posted by hanov3r at 6:43 AM on August 15, 2012 [3 favorites]


SSR through to SSR Gets Drafted, Technicolor Time Machine, A Transatlantic Tunnel, Hurrah!, Make Room, Make Room, the Eden series... I had such a great time reading his stuff as a teenager. And unlike some SF authors' work, I hung onto them all through many moves, which says a lot about how indispensable they all felt.

I never got around to the Deathworld series or Star Smashers. Might have to address that.
posted by rory at 6:45 AM on August 15, 2012


.
posted by malocchio at 6:45 AM on August 15, 2012


Reading Harry Harrison at an impressionable age did more to expand my sense of humor than most books. Unlike a lot of other things that made me laugh when I was 12 and 13, I have no fear that when I go back to read them, I won't still find them hilarious.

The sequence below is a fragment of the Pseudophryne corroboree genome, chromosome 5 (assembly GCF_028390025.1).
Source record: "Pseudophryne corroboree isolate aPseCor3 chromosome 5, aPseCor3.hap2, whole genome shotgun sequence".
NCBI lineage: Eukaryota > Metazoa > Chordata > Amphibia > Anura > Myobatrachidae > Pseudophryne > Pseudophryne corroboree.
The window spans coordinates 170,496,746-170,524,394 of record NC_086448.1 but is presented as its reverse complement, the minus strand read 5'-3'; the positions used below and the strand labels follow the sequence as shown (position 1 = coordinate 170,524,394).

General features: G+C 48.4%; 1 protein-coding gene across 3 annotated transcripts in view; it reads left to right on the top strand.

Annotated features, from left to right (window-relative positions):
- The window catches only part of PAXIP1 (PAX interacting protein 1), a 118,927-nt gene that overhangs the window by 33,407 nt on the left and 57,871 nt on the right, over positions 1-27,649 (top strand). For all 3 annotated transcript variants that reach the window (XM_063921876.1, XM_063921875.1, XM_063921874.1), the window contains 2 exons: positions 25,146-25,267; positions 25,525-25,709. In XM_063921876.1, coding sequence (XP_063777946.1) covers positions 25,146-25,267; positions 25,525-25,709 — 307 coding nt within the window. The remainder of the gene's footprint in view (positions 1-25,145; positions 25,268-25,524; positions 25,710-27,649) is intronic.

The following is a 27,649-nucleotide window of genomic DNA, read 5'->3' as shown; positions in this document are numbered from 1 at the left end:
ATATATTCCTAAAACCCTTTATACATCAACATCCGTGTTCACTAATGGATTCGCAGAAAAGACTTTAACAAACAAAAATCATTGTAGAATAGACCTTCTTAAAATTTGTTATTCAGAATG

My favorite Harry Harrison anecdote is almost certainly apocryphal (a fancy word for a lie) but I like it anyway, so here goes.

When Soylent Green was being made, Harrison was completely out of the loop. He was not consulted about or shown the script, did not visit the set, got no reports of any kind. But he did get invited to the premier. Now, I should mention at this point that in the novel Make Room! Make Room!, soylent is simply the combination of soy beans and lentil, two crops that are very efficient to grow in terms of land use. He arrived at the premier uneasy, and the film itself did nothing to soothe his worries about what had been made from his story.

When the film revealed that soylent green is people, the silence that followed in the movie was punctuated at the premier by Harrison's loud: "What the fuck?!"
posted by Kattullus at 6:47 AM on August 15, 2012 [27 favorites]


Wow. Stainless Steel Rat was the first book I ever bought with my own money, in a used bookstore 800 km away from home. I was a sad, lonely teenager and it was a grey, threatening day. I read the book in one evening, loved it, and went back the next day to trade it in for another book. I wish I'd kept it - that second book was forgettable, but the sense of fun and adventure and how being cool an adult would be stuck with me and I'd love to re-read it now.